Homosexuality & The Church

3 DOs When Someone Comes Out

This past Tuesday was National Coming Out Day of which many celebrated their individuality and chose to come out to friends and family. Maybe you experienced this first hand or maybe not? Regardless, how should the Church respond in this scenario? What’s helpful and what isn’t? Last year, I wrote on 5 Don’ts When Someone Comes Out to You. Today I wanted to share more..

  • DO have dialogue

If a friend unexpectedly comes out to you and you’re not prepared, you probably won’t know what to say. That is understandable, but this is one of the worst things that can happen. Silence actually communicates so much to a person and allows the enemy room to lie and condemn a person. Let’s cast off all fear and be willing to have further conversation when this happens.

Every person is unique so no two scenarios will be the same; remember that there isn’t a formula for this. Giving the person room to speak as much as they want is helpful. Receive them as they are in the moment because they may experience a rollercoaster of emotions. Realize that there are two general categories of people that would be coming out to you: a non-Christian who is already in the LGBT Community verses a Christian who is struggling with their sexuality.

If it is a non-Christian, don’t judge them. Thanking them for sharing and asking questions to hear their story is a good thing. You can ask questions like, “When did you come to realize this?,” “How have others responded to you coming out?,” and “What do you think God thinks about this?”. This will help build trust and could open doors for future conversations later on between you two. This will also give you insight and compassion for another that you can carry in prayer.

If it is a Christian that you’re talking to, don’t go into fix-it mode and don’t go quoting scripture. Remember to listen. Clarifying with them about what it means to be gay is helpful as well. Because culture says that being gay is a label and identity, along with a lifestyle that you must accept. But as Christians, we are not of this world and we live according to truth. Our identity is in Christ no matter what desires or our attractions we experience. An older post where I explain some nuances of this can be found here: Who am I?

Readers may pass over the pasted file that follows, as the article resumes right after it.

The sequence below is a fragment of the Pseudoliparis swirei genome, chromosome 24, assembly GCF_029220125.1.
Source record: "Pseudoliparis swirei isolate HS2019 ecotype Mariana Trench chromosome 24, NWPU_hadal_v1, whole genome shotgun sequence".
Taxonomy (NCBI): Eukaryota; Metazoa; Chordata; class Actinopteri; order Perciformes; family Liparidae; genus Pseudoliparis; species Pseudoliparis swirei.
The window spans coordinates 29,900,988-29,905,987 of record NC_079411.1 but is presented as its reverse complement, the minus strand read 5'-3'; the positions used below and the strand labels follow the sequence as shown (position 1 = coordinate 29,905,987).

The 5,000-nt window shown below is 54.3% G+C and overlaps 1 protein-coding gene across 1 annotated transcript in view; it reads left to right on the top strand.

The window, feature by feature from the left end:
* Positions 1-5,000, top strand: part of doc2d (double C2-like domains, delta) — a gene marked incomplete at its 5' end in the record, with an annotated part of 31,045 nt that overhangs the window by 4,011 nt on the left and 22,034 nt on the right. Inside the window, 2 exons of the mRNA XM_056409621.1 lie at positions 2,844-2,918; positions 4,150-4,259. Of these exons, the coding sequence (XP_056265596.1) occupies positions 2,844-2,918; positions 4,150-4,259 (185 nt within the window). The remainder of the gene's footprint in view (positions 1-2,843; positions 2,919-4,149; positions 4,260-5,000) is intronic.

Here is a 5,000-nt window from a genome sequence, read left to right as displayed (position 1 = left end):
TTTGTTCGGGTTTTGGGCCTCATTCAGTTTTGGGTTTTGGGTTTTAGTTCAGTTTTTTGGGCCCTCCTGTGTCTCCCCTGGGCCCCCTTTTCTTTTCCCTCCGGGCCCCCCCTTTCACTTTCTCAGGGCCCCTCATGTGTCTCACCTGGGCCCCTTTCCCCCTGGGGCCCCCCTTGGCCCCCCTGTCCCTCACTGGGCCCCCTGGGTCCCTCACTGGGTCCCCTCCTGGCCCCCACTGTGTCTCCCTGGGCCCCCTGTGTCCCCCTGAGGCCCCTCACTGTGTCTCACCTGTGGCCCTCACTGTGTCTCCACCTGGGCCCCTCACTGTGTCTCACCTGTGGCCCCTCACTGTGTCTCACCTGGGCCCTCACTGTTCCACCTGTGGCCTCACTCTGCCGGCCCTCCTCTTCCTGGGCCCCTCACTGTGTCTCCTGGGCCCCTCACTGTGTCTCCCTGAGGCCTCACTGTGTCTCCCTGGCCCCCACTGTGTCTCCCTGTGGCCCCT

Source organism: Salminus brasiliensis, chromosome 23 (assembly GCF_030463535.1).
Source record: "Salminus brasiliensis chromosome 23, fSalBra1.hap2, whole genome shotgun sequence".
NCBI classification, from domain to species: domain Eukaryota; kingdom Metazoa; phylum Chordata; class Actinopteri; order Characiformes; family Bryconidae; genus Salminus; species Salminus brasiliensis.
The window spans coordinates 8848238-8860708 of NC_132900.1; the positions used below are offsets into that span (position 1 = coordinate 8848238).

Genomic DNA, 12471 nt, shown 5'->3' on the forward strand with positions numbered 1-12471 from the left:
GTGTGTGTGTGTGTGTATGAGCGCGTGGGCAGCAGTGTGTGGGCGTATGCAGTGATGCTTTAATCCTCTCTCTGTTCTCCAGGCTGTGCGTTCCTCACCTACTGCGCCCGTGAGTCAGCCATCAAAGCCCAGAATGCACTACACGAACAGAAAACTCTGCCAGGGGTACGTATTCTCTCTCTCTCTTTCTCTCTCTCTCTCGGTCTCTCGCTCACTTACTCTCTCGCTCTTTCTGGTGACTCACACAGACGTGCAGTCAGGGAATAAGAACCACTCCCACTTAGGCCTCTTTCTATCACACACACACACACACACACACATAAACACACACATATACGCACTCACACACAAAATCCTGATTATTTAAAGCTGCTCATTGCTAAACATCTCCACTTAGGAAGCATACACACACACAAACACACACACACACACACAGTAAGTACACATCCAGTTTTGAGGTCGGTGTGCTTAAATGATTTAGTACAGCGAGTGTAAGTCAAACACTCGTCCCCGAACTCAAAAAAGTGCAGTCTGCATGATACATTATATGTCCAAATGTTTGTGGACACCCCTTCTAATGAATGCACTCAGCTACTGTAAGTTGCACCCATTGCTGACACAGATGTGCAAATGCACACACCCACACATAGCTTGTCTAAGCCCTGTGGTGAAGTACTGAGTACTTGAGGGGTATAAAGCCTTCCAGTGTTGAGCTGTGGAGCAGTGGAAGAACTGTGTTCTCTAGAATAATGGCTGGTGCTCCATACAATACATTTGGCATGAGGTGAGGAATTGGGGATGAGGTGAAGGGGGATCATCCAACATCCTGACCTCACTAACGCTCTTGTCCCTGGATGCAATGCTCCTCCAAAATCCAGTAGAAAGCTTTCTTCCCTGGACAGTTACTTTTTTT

• DO be vulnerable and honest

You don’t have to know all the right things to say or have all the answers. But do be honest in communicating that and let the person know that you are there for them. It’s not easy for someone to share something like this which is very personal to them; it’s scary! Be real and maybe even reciprocate the gesture by revealing your own struggles and/or something personal. This will build trust and the relationship in a greater way instead of causing someone’s walls to go up. It can also be good to ask if they’ve shared this when anyone else. Because you don’t want to share this information with others if your friend requests you not to.

  •  DO ask God what your role is

Don’t take this matter lightly but I encourage you to seek the Lord to see what He might be setting up divinely. He just may want to use you in a major way in this friend’s life. Maybe He wants you to help bring truth, understanding, and love in a real way to your friend. Will you walk this journey out with them? But remember that there is a difference between a person that wants help and a person who doesn’t…you approach each very differently.

At the end of the day, after someone has come out to you, it’s good to make an extra effort to comfort the person and thank them for sharing. Be sure to treat them the same so they see and know that them sharing hasn’t changed in a negative way their friendship with you.


Has anyone recently come out to you? How did you respond? If you’ve come out to someone, how did they respond?


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